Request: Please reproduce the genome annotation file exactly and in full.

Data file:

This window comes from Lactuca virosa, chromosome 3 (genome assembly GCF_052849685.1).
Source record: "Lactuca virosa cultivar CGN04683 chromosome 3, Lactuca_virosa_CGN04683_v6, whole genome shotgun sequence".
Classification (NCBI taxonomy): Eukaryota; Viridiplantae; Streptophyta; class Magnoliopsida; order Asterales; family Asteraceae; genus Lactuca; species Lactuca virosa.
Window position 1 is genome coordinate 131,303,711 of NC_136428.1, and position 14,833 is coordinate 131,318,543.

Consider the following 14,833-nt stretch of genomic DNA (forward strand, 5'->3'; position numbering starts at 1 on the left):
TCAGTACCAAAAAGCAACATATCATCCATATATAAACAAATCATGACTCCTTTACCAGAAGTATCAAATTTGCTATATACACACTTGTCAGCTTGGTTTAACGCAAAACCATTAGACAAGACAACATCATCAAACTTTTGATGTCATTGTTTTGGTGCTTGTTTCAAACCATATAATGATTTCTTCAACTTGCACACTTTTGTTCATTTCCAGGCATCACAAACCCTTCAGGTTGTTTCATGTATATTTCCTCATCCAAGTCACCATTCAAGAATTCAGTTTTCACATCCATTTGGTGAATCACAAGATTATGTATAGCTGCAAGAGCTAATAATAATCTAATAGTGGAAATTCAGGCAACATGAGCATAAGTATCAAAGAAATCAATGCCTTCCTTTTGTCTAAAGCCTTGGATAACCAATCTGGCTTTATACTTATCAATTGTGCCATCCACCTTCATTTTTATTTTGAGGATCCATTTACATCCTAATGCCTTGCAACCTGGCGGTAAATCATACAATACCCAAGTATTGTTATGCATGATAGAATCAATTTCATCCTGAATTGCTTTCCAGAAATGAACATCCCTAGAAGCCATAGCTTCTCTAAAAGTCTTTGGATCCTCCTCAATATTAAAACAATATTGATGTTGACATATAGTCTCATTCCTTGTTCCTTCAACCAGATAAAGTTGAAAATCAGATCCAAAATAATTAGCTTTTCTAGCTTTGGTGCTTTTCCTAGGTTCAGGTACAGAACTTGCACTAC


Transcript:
This window comes from Lactuca virosa, chromosome 3 (genome assembly GCF_052849685.1).
Source record: "Lactuca virosa cultivar CGN04683 chromosome 3, Lactuca_virosa_CGN04683_v6, whole genome shotgun sequence".
Classification (NCBI taxonomy): Eukaryota; Viridiplantae; Streptophyta; class Magnoliopsida; order Asterales; family Asteraceae; genus Lactuca; species Lactuca virosa.
Window position 1 is genome coordinate 131,303,711 of NC_136428.1, and position 14,833 is coordinate 131,318,543.

Consider the following 14,833-nt stretch of genomic DNA (forward strand, 5'->3'; position numbering starts at 1 on the left):
TCAGTACCAAAAAGCAACATATCATCCATATATAAACAAATCATGACTCCTTTACCAGAAGTATCAAATTTGCTATATACACACTTGTCAGCTTGGTTTAACGCAAAACCATTAGACAAGACAACATCATCAAACTTTTGATGTCATTGTTTTGGTGCTTGTTTCAAACCATATAATGATTTCTTCAACTTGCACACTTTTGTTCATTTCCAGGCATCACAAACCCTTCAGGTTGTTTCATGTATATTTCCTCATCCAAGTCACCATTCAAGAATTCAGTTTTCACATCCATTTGGTGAATCACAAGATTATGTATAGCTGCAAGAGCTAATAATAATCTAATAGTGGAAATTCAGGCAACATGAGCATAAGTATCAAAGAAATCAATGCCTTCCTTTTGTCTAAAGCCTTGGATAACCAATCTGGCTTTATACTTATCAATTGTGCCATCCACCTTCATTTTTATTTTGAGGATCCATTTACATCCTAATGCCTTGCAACCTGGCGGTAAATCATACAATACCCAAGTATTGTTATGCATGATAGAATCAATTTCATCCTGAATTGCTTTCCAGAAATGAACATCCCTAGAAGCCATAGCTTCTCTAAAAGTCTTTGGATCCTCCTCAATATTAAAACAATATTGATGTTGACATATAGTCTCATTCCTTGTTCCTTCAACCAGATAAAGTTGAAAATCAGATCCAAAATAATTAGCTTTTCTAGCTTTGGTGCTTTTCCTAGGTTCAGGTACAGAACTTGCACTAC